Students are so excited! And so happy to be back with the books. Very respectful and curious too. 

I’ve completely forgotten about the website and Bitmoji rooms that I worked on during the pandemic. They were a lot of fun to make and have some really useful information attached to them. I need to make a regular spot in my daily or weekly schedule to update the website and then set aside some blocks of time to make new Bitmoji rooms. I think these are fun and useful even without being in remote learning. 

Perhaps the biggest challenge is similar to what I think most educators are also facing—how safe do I feel in a shared space, and how can I make the environment as safe as possible for all my patrons. 

The majority of Montera students have returned to school. Students don’t have the choice to go back and forth between remote and in person, so most have returned. I have not heard from any students or families who chose the remote option, which is operated by a different OUSD school.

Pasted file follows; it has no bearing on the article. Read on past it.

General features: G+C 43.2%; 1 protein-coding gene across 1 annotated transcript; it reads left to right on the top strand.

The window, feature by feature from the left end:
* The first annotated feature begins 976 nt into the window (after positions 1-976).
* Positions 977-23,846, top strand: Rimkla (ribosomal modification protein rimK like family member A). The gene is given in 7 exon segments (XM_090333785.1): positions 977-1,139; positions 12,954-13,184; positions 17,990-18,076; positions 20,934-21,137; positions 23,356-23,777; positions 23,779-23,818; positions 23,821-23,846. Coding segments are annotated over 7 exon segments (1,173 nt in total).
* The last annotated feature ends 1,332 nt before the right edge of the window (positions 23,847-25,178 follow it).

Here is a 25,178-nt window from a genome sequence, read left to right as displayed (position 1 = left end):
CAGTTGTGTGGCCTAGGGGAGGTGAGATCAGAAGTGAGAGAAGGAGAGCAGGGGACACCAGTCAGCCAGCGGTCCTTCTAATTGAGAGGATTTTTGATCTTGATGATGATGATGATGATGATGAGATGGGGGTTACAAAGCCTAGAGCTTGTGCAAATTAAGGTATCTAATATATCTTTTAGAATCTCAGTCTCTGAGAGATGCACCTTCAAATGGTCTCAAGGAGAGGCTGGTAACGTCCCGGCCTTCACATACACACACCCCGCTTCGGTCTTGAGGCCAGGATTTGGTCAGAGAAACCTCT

In the library, it feels about the same as before. I also see the students a lot in the hallways during passing period. I also don’t see too much change there. 

If students appear distracted, I just try focus on them individually. Make eye contact. Ask them to remind me of their name. Names are really important to me because I think every student wants to be noticed and remembered. That means I have to try to remember around 650 names. I obviously don’t remember all of them, but I do try. Focusing them on a one-to-one, positive, personal exchange helps keep them on task.

My primary goal in the library is to provide a safe and welcoming place for them to read, relax, and socialize. I have always tried to keep that in mind, whether they are in the library by choice—before or after school or at lunchtime—or because they are on a class visit. I suppose the pandemic has me trying extra hard to be pleasant and understanding. So far, the students have all been kind, respectful, and generally attentive.

I would say that the students are pretty excited to be back at school but are still getting used to it. Maybe some of the excitement-related behavior that we would normally see in the Spring is showing up a bit early. Kids like to test the boundaries, especially middle schoolers. I’d say we are seeing some of that a bit earlier than usual.